The Solid Phase Help

By — McGraw-Hill Professional
Updated on Sep 5, 2011


A sample of matter in the solid phase will retain its shape unless subjected to violent impact, placed under stress, or subjected to high temperatures. Examples of solids are rock, steel at room temperature, water ice, salt, wood, and plastic at room temperature.

The Electrical Force

What makes a solid behave as it does? Why, if you place a concrete block on a concrete floor, does the block not gradually sink into the floor or meld with the floor so that you can’t pick it up again later? Why, if you strike a brick wall with your fist, are you likely to hurt yourself rather than having your fist go into the bricks? Internally, atoms are mostly empty space; this is true even in the most dense solids we see on Earth. Why can’t solid objects pass through one another the way galaxies sometimes do in outer space or the way dust clouds do in the atmosphere? They’re mostly empty space too, and they can pass through each other easily.

The answer to this question lies in the nature of the electrical forces within and around atoms. Every atomic nucleus is surrounded by “shells” of electrons, all of which are negatively charged. Objects with electrical charges of the same polarity (negative-negative or positive-positive) always repel. The closer together two objects with like charge come to each other, the more forcefully they repel. Thus, even when an atom has an equal number of electrons and protons so that it is electrically neutral as a whole, the charges are concentrated in different places. The positive charge is contained in the nucleus, and the negative charge surrounds the nucleus in one or more concentric spheres.

Suppose that you could shrink down to submicroscopic size and stand on the surface of a sheet of, say, elemental aluminum. What would you see? Below you, the surface would appear something like a huge field full of basketballs (Fig. 10-1). You would find it difficult to walk on this surface because it would be irregular. However, you would find the balls quite resistant to penetration by other balls. All the balls would be negatively charged, so they would all repel each other. This would keep them from passing through each other and also would keep the surface in a stable, fixed state. The balls would be mostly empty space inside, but there wouldn’t be much space in between them. They would be just about as tightly packed as spheres can be.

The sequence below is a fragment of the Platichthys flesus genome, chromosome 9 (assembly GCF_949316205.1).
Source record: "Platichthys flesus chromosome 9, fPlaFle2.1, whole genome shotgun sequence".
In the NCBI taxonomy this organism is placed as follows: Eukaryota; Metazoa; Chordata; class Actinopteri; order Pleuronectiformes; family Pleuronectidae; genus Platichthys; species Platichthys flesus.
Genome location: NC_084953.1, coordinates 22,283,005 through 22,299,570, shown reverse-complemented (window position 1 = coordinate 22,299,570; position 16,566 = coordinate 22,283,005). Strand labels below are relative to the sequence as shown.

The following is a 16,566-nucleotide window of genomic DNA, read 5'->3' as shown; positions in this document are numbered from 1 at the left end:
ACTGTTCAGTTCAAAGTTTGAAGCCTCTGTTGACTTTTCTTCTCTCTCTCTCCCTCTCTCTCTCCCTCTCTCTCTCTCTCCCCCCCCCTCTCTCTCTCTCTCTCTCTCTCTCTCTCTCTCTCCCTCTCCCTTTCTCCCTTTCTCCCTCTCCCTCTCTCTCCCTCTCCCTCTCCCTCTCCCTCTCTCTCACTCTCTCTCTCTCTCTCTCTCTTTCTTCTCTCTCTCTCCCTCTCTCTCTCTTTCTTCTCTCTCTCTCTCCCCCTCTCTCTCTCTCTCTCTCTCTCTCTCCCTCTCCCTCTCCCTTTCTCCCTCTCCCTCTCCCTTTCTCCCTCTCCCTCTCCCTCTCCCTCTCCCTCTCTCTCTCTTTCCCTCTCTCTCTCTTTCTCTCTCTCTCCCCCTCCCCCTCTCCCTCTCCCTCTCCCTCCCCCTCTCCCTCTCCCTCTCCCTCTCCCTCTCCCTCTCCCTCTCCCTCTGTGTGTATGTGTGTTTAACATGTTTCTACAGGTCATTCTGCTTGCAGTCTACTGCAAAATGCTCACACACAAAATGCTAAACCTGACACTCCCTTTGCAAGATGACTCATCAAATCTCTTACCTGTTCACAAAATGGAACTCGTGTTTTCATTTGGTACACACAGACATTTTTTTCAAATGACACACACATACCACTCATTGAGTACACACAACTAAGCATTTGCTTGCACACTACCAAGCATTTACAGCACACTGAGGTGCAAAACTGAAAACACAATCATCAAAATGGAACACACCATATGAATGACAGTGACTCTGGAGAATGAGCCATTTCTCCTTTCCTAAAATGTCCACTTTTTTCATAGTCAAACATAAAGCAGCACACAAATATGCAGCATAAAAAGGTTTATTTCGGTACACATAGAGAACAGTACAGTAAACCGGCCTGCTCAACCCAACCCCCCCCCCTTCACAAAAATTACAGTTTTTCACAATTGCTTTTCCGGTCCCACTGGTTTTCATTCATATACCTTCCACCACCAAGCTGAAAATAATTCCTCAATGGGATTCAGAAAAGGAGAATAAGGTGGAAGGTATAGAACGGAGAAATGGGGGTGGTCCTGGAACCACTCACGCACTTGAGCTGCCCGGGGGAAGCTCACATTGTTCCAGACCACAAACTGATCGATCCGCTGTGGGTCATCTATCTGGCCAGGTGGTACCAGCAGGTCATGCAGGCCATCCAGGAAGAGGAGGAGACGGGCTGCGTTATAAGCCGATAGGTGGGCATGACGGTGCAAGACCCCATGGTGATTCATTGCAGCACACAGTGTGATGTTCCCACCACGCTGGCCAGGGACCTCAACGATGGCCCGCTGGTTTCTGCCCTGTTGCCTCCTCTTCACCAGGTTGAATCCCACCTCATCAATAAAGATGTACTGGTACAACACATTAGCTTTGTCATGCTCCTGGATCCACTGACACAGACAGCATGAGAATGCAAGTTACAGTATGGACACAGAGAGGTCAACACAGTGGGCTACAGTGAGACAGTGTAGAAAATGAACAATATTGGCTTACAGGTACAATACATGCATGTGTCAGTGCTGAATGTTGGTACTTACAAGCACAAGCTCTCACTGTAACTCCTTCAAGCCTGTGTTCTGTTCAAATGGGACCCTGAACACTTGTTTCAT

Basic States of Matter The Solid Phase The Electrical Force

Fig. 10-1 . In a solid, the outer electron shells of the atoms are packed tightly. (This drawing is greatly oversimplified.)

The foregoing is an oversimplification, but it should give you an idea of the reason why solids normally don’t pass through each other and in fact why many solids resist penetration even by liquids such as water or gases such as air.

Brittleness, Malleability, And Ductility Of Solids

The atoms of elemental solids can “stack up” in various ways. This is evident in the shapes of the crystals we observe in many different solid substances. Salt, for example, has a characteristic cubical crystalline shape. The same is true of sugar. Ice crystals, however, can appear in a fantastic variety of shapes, but they always have six sides, axes, or facets. Some substances, such as iron, don’t seem to form crystals under normal circumstances. Some materials, such as glass, break away along smooth but curved boundaries. Some solids can be ground up into a fine powder, whereas others defy all attempts to pulverize them.

Crystalline solids are brittle. If a sample of such a material is subjected to a blow with enough force, it will crack or shatter. These types of solids cannot be stretched or squashed or bent out of shape very much without breaking. Glass is an example, although you may have noticed that glass has a little bit of “give.” You can observe the flexibility of glass if you watch the reflections from large window panes on a windy day. However, you cannot bend a straight glass rod into a donut shape.

Soft copper wire, in contrast to glass, is malleable (it can be pounded flat) and ductile (it can be stretched and bent). The same is true to some extent of iron. Gold is one of the most malleable known metals. It is expensive but can be pounded into sheets so thin that towers of buildings can be gold-plated without breaking the government budget. Aluminum is more ductile and malleable than glass, but not to the extent of soft copper or gold. Wood can be bent to a variable extent, depending on its water content, but can’t be pounded into thin sheets or stretched into wire.

The brittleness, ductility, and malleability of some solids depend on the temperature. Glass, copper, and gold can be made more malleable and ductile by heating. The professional glass blower takes advantage of this phenomenon, as does the coin minter and the wire manufacturer. A person who works with wood has no such luck. If you heat wood, it gets drier and less flexible. Ultimately, if you heat glass, copper, or gold enough, it will turn into a liquid. As wood is heated, it will remain solid; then at a certain temperature it will undergo combustion , a rapid form of oxidation . That is, it will catch on fire.

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